To assign a local HTML file to the Internet zone, you can add a "saved from URL" comment to the local HTML file. This comment instructs Internet Explorer to apply the security settings for the Internet zone to the HTML file that is saved on your hard disk. This comment must look similar to the following:

 <!-- saved from url=(0023)http://www.contoso.com/ -->


The value in parentheses represents the number of characters in the URL that follows the equal sign. In this example, this value is 0023. Contoso represents the name of an Internet Web site.

REFERENCES

For additional information about how to distribute registry changes to multiple computers by using a .reg file, click the following article number to view the article in the Microsoft Knowledge Base:
310516  (http://support.microsoft.com/kb/310516/ ) How to add, modify, or delete registry subkeys and values by using a registration entries (.reg) file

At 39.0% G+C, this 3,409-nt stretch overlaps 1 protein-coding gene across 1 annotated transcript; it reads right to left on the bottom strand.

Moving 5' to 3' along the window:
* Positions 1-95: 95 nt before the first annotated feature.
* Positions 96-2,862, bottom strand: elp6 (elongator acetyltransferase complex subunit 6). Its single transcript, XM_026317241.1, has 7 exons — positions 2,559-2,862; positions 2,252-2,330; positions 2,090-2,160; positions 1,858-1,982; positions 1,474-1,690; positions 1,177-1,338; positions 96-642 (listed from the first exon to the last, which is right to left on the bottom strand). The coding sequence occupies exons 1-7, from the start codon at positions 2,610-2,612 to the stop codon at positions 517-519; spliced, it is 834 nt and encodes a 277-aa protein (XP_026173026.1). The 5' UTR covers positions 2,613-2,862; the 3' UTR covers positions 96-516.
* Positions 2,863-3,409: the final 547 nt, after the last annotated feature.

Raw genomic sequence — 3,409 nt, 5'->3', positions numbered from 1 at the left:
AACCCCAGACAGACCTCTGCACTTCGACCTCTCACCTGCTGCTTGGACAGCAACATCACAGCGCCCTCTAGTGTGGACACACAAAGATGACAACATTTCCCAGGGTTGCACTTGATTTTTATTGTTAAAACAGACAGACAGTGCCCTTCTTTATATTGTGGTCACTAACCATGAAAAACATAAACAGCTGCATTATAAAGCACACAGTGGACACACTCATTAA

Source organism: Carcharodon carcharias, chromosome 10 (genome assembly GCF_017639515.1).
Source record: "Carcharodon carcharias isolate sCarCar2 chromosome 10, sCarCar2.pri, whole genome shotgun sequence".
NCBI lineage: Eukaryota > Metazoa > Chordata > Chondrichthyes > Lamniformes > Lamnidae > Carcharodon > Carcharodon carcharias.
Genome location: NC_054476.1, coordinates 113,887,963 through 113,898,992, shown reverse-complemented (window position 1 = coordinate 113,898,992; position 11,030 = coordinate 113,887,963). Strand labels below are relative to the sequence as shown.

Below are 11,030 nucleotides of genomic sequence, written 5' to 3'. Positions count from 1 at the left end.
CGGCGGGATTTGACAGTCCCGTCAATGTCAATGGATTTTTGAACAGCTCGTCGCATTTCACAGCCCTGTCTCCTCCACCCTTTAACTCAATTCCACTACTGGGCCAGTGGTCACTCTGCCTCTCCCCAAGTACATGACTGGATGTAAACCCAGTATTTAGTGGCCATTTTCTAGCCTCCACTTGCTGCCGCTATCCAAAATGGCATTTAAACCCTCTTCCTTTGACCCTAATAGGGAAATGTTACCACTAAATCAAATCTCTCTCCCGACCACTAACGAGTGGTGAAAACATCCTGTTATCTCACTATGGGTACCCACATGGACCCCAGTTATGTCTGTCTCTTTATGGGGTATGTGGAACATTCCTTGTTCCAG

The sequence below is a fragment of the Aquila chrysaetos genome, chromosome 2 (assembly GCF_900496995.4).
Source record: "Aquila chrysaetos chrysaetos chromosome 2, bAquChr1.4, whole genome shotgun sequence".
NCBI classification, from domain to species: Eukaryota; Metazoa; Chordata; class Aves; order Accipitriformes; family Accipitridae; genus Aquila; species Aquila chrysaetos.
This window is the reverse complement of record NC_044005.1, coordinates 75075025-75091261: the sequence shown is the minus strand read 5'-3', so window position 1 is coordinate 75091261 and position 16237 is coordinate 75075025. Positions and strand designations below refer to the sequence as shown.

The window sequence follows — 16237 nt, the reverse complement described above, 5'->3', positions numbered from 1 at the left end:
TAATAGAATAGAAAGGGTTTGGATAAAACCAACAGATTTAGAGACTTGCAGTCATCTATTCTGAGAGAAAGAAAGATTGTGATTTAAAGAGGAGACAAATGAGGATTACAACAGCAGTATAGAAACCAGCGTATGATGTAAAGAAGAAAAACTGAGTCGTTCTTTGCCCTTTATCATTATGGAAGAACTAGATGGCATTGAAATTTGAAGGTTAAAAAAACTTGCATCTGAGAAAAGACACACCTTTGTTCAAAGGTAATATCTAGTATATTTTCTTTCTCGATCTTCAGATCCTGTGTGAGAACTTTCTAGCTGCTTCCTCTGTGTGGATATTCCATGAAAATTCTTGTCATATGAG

For more information about Internet Explorer security zones registry entries, click the following article number to view the article in the Microsoft Knowledge Base:
182569  (http://support.microsoft.com/kb/182569/ ) Internet Explorer security zones registry entries for advanced users
For additional information about URL security zone templates, visit the following Microsoft Web site:
http://go.microsoft.com/fwlink/?LinkID=12658 (http://go.microsoft.com/fwlink/?LinkID=12658)

APPLIES TO
  • Microsoft Internet Explorer 6.0
  • Microsoft Internet Explorer 5.5
  • Microsoft Internet Explorer 5.01
  • Microsoft Internet Explorer 5.0